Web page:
UK lags in European broadband stakes

Average broadband speeds in the UK have reached 5 megabits per second, making it the 25th fastest country in the world, though a laggard compared to many of its European brethren.The figure, published in Akamai's State of the Internet report for the second quarter of 2011 on Monday, shows that the UK still lags behind mainland Europe for both peak and average connectivity.

Average broadband speeds in the UK have reached 5 megabits per second, making it the 25th fastest country in the world, though a laggard compared to many of its European brethren.

The figure, published in Akamai's State of the Internet report for the second quarter of 2011 on Monday, shows that the UK still lags behind mainland Europe for both peak and average connectivity.

"Many countries in Europe are already recognised as leaders in high-speed internet connectivity, with some having implemented the equivalent of a national broadband plan, and others continuing to deploy fibre at a local level," Akamai wrote in the report. "The positive short-term and long-term trends for average peak connection speeds across European countries point to a continued improvement in high-speed internet connectivity within these countries."

The Netherlands was the fastest country from Europe with average broadband speeds of 8.5Mbps, followed by the Czech Republic with 7.4Mbps and Switzerland with 7.3Mbps. It came fourth worldwide, behind Japan at 8.9Mbps, Hong Kong at 10.3Mbps and South Korea with 13.8Mbps.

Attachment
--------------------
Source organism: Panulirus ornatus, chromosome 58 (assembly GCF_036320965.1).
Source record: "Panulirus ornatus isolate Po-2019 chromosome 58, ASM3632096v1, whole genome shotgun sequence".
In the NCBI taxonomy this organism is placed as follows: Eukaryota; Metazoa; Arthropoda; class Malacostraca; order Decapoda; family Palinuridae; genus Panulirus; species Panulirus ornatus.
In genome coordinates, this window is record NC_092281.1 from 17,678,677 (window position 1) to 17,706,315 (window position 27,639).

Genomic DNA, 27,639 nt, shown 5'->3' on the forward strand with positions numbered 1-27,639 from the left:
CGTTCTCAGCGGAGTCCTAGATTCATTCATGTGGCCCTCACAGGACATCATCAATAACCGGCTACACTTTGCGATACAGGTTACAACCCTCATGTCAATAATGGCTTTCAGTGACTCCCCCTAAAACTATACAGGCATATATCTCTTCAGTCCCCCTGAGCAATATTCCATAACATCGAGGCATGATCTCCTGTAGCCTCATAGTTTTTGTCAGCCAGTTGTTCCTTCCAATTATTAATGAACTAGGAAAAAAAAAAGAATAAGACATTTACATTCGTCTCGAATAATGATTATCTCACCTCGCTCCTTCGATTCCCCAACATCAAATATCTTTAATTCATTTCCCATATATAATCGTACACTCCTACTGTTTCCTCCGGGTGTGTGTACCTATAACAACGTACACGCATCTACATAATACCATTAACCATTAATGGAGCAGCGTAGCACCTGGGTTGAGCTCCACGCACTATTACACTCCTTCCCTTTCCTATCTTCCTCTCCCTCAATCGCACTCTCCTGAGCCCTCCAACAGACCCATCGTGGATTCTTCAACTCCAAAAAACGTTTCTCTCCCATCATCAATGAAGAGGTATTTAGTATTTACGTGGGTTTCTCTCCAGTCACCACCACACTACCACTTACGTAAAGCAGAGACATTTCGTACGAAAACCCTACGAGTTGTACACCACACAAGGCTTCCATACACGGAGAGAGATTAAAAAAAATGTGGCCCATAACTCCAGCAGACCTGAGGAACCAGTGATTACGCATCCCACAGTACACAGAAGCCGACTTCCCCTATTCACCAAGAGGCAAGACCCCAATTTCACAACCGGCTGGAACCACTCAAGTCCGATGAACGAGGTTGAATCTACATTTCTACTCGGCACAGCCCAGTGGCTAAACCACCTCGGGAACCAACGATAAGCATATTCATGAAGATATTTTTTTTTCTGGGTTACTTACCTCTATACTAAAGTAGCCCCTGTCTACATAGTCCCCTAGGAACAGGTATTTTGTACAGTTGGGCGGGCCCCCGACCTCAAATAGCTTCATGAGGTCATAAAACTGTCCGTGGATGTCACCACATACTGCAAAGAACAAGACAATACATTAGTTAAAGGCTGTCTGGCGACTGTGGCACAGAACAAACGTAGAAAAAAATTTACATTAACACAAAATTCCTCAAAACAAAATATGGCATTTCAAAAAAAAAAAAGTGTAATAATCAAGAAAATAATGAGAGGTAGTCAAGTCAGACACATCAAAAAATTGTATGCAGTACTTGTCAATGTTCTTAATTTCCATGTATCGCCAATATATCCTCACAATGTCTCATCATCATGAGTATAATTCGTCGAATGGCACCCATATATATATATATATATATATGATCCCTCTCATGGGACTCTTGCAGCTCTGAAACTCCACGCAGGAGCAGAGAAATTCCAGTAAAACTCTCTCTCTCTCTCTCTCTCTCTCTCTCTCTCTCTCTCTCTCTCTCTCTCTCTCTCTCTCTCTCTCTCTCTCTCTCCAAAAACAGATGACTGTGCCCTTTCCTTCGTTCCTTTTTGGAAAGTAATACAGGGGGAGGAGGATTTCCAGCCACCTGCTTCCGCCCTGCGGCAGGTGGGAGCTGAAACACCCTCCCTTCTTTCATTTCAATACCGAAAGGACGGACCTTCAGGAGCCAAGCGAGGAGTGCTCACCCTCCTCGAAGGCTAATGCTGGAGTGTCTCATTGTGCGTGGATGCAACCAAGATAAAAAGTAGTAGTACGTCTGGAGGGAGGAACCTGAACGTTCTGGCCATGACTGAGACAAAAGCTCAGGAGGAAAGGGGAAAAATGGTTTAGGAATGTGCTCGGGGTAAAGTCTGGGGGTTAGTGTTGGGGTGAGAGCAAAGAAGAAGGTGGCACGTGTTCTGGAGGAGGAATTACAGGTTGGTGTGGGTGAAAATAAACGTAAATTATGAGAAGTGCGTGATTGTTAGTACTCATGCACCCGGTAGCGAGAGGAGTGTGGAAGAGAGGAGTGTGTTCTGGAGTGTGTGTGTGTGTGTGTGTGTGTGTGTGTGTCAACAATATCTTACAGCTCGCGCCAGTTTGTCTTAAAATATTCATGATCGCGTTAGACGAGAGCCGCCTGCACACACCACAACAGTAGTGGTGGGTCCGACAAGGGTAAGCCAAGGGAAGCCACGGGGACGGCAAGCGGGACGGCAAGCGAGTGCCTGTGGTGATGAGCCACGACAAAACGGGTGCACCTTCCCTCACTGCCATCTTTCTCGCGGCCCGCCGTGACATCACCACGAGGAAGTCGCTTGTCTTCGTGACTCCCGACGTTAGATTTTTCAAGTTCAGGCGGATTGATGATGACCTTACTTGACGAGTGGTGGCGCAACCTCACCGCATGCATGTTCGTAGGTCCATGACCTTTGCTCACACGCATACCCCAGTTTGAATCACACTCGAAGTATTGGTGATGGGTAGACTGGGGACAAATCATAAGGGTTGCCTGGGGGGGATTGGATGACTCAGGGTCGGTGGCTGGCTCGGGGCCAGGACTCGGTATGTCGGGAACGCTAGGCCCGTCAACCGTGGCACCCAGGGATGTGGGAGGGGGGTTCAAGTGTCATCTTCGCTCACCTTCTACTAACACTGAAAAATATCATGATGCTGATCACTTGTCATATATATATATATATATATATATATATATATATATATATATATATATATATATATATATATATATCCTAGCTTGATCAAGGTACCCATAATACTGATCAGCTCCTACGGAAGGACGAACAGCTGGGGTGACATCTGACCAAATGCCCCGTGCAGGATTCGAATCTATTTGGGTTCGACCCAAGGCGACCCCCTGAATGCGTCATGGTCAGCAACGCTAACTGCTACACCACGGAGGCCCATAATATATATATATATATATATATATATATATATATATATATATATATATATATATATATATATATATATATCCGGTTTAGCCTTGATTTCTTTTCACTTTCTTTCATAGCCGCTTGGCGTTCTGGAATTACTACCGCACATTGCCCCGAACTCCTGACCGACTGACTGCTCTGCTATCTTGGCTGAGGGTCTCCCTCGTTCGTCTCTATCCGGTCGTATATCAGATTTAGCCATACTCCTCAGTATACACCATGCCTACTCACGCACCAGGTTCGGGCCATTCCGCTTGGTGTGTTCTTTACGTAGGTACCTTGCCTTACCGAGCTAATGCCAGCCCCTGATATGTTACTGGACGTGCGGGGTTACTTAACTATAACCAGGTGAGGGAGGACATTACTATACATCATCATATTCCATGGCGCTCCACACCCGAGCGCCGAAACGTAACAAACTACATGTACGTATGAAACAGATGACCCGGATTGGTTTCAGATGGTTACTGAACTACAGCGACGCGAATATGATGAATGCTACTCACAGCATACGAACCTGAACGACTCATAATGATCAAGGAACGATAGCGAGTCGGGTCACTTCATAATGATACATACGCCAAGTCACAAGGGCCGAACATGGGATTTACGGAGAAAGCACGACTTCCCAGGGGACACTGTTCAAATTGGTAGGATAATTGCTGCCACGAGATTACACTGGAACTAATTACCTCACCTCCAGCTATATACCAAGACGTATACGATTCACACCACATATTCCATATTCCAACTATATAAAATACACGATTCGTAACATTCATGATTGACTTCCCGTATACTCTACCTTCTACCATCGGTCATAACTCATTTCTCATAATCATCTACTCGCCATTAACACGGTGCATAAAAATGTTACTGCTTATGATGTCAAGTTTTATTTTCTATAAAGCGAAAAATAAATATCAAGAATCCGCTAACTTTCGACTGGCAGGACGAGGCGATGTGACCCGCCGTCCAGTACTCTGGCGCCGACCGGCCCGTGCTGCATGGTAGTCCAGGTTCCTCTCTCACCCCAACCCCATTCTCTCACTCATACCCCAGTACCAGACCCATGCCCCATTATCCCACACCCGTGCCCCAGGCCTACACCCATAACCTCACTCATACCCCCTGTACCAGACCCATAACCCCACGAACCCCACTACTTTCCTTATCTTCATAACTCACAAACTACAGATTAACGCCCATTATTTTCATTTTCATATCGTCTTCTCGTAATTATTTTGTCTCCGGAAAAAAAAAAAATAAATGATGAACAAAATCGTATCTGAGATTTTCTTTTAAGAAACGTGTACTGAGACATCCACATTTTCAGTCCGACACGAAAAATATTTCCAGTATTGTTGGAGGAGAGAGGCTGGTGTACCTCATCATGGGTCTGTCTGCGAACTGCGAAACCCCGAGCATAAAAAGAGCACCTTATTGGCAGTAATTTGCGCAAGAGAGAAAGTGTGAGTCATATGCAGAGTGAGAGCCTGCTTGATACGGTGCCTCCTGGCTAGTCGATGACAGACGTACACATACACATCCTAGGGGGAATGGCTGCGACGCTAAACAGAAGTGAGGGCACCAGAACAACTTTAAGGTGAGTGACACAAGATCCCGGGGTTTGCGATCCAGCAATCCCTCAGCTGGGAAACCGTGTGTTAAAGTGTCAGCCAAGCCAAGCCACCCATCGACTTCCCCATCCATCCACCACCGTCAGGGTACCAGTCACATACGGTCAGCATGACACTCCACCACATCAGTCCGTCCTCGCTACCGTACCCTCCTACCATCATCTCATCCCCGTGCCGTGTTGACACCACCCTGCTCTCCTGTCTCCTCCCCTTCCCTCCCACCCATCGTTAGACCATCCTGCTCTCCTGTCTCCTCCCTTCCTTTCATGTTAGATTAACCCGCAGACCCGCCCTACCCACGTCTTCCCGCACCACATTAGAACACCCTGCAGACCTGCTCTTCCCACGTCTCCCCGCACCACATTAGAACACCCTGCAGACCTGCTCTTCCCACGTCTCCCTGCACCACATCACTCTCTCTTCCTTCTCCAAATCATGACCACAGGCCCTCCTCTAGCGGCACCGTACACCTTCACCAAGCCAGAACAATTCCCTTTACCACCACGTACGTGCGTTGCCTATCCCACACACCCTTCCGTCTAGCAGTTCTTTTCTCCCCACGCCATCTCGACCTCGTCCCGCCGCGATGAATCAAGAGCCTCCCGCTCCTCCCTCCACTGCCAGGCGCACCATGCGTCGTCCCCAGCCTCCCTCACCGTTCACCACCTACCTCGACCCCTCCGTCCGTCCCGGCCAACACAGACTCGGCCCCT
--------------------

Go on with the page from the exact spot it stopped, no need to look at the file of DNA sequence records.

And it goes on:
"I think, by and large, we have seen the trend heading in what I call the mid-direction," David Belson, Akamai's director of market intelligence, told ZDNet UK. "We're seeing a lot more usage and we've seen the average peak connection speed continue to grow over time... due to the increasing availability and speed of higher-speed broadband connections."

Belson said fibre-to-the-home and fibre-to-the-cabinet initiatives could be having an impact, causing average speeds to climb in countries where the technology has been rolled out.

The UK fared better in terms of general broadband connectivity, coming eleventh worldwide with over 91 percent of connected users having a speed of 2Mbps or greater, compared to first worldwide for Bulgaria with 97 percent and second worldwide for the Czech Republic with 95 percent. The UK government has vowed to get all of its citizens online at a minimum speed of 2Mbps by 2015.

Akamai's measurement of UK connectivity differs to the most recent average speed of 6.2Mbps given by Ofcom in May 2011 (PDF). Akamai measures broadband speeds via "at least" hundreds of servers in the UK and possibly thousands, Belson said. Akamai measures the time it takes from a file to be accessed to when it is downloaded, whereas Ofcom measures its speeds via broadband monitoring units connected to the routers of 1,710 people across the UK.

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